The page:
The 108 films from 40 different countries making up the Competitive Sections are just one part of the documentaries to be screened at the festival, which will also offer numerous others in its Parallel Sections. This venture into the different realities of all over the world will feature a strong Spanish representation – 30 films in competition, plus four that will be screened out of competition as part of the Official Section, the figures for which have increased significantly as far as participation is concerned. In addition, there will be a diversity of countries represented in the films in competition from abroad, with a solid European presence (France, Italy, Netherlands, United Kingdom, Belgium, Greece, Poland, and Finland, among others); North and South American (United States, Argentina, Mexico, Chile, Bolivia, Cuba, Venezuela, Uruguay and Paraguay), as well as others (India, Japan, the Philippines, Iran, Syria, Lebanon, and Israel).
Juan Carlos Rulfo and Sonia H. Dolz’s most recent films will be competing
As part of the festival’s sixth competition, there are a several remarkable films made by directors with already-established careers competing for awards in different categories of the competition, the monetary prize-winnings of which amount to 73,000 euros.
Chema Rodriguez, who won a Special Mention at the Festival of Malaga for his full-length film Estrellas de la linea (2006) about a group of women prostitutes fighting for a dignified life, returns this time to this marginalized world with his short film Triste Borracha, which will compete in the National Competition. This is the story of Marina, a 70-year old ex-prostitute who has the happiest day of her life when she learns she will finally sing in the National Theater of Guatemala. The director will also participate in the Reporting section with his full-length film Coyote, the story of three undocumented Central Americans and the smuggler who guides them from Guatemala to the US border. The film was screened in the Panorama section of the Berlin Festival.
Other Spanish productions included in the National Short Film Section are: Soledad, a Spanish-Argentinean co-production by Ricardo íscar, co-director (with Nacho Martín) of the short film El cerco (2005), a film awarded Best European Short Film at the Berlin Film Festival in 2006; Ventrada, a portrait of the probably only paraplegic shepherd in the world, by the Catalonian director Óscar Pérez, whose short film If the Camera Blows Up (2008) will also be projected in the Parallel Section Documentary and Comedy. The Oblique Laugh; and El pequeño Elogio de la Distancia, by the director from Leon Felipe Vega, the director of, among other acclaimed films, Mujeres en el Parque (2007), for which he received the latest Luis Buñuel Award for Film one month ago from the Mayor of Madrid.
In addition, Javier Aguirre will compete in the National Competition Section in the full-length film category with Sol, which he already showed an extract of at the festival two years ago. This documentary, as part of his experimental work, is a genuine visual tour de force filmed over forty years with images of the customs at Madrid’s Puerta del Sol, which build up into a history of the capital with rare truthfulness. As part of the Reporting Competitive Section, there will also be a film directed by his daughter, Arantxa Aguirre, called Un ballet para el siglo XXI, which analyses the precarious situation that dancers in Maurice Béjart’s great dance company found themselves in after his death in 2007. The director of photography was José Luis López Linares, who already competed himself with Un instante en la vida ajena at the first festival, and was on the jury of full-length films in the second.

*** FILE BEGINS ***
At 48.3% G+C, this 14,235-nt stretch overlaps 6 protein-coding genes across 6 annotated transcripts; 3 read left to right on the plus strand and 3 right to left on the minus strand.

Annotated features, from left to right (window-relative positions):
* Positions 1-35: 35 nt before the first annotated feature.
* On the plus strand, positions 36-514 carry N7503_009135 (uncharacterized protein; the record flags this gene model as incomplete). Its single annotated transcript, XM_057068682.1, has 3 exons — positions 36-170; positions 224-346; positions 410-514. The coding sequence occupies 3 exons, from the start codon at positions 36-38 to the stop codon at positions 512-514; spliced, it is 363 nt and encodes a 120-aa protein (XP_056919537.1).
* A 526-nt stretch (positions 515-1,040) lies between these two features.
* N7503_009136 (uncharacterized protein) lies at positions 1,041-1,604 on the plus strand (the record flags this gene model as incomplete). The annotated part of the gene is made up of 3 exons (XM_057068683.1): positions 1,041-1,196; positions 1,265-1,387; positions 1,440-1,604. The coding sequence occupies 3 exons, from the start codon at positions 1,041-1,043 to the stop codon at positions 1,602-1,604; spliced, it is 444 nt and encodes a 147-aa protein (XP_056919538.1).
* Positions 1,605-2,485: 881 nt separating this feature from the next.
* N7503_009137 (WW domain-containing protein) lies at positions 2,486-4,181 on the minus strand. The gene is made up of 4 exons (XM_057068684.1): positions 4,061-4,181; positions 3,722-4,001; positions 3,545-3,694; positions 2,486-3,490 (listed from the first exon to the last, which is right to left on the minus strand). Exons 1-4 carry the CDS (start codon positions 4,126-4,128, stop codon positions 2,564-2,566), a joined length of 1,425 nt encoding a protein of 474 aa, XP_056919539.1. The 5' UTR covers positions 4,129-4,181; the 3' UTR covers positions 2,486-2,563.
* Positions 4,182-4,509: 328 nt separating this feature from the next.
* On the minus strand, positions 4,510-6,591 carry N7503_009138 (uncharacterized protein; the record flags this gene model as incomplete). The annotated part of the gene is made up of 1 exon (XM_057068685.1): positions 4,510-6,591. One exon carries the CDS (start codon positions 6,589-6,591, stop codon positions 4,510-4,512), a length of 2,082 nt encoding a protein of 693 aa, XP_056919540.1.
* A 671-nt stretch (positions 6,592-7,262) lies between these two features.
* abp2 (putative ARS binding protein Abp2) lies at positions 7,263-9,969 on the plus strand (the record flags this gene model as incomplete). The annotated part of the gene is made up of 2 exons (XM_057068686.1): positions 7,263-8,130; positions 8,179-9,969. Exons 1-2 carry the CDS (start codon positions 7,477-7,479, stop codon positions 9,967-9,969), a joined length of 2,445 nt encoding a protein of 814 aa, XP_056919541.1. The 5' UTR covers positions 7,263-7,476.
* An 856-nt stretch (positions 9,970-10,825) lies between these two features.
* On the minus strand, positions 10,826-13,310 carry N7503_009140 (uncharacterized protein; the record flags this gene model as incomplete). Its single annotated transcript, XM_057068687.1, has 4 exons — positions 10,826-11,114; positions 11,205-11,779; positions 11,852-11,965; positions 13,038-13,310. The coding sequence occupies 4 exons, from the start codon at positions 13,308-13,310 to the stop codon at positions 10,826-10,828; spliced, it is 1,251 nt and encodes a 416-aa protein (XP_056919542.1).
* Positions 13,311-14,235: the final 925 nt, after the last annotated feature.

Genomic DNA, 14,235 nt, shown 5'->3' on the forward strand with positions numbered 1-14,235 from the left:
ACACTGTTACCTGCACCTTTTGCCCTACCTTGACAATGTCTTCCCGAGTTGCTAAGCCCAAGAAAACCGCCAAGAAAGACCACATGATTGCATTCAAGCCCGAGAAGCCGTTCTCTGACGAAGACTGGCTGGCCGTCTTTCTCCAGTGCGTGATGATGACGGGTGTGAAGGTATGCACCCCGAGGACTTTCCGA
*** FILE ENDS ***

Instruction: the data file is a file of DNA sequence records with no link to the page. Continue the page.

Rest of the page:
In the same line, with dance as its subject matter, the Spanish-born director residing in Holland, Sonia Herman Dolz, who was on the Jury in 2007 and whose work was featured in a retrospective, shows the creation of a choreography in her most recent film, Blanco. One of the international films competing in the Original Full-length Film category, it shows the first spark of inspiration between the Dutch choreographer Conny Janssen and her dancers, in a process that is usually hidden but whose secrets Dolz manages to reveal to the viewer thanks to her unique skill of gaining entrance to the private lives of her characters.
Another one of the Jury members in the 2007 festival was the Mexican documentary-maker Juan Carlos Rulfo, the director of the full-length film En el Hoyo (2006), and his fellow countryman Carlos Hagerman, This time they delve into the lives of families that have left in search of a better life, risking their lives, in Los que se Quedan. This full-length film, which is competing with the previous one in the Original Documentary Film Section, inquires into the everyday nature of absence generated by migration, nostalgia, identity and memory, the capacity for fulfilling one’s dreams and the mysterious nature of love.
In this same section, the latest film by the visionary Chinese director Wang Bing will also be competing. His various “river-films” uniquely reflect the decadence of the Communist regime in present-day China, as in A l’ouest des Rails and Crude Oil, the latter of which was screened as part of the Noche en Blanco (White Nights) program. L’argent du Charbon deals with the adventures of drivers constantly transporting coal along the route connecting Shanxi to the port of Tianjin.
Another jury member at the 2006 festival, the Chilean Ignacio Agüero Piwonka, presents his latest film in the Reporting category of the competition: El Diario de Agustín, in which documentaries, eyewitness testimony and characters go about tearing apart three cover-ups carried out by a newspaper during the Chilean dictatorship for the purpose of hiding brutal violations of human rights.
In this same category, a film with backing from such executive producers as George Clooney, Steven Soderbergh and Julia Ormond will also participate: Playground, directed by Libby Spears, which shows the existence of child prostitution and sexual trafficking of minors in the First World, and specifically in the USA.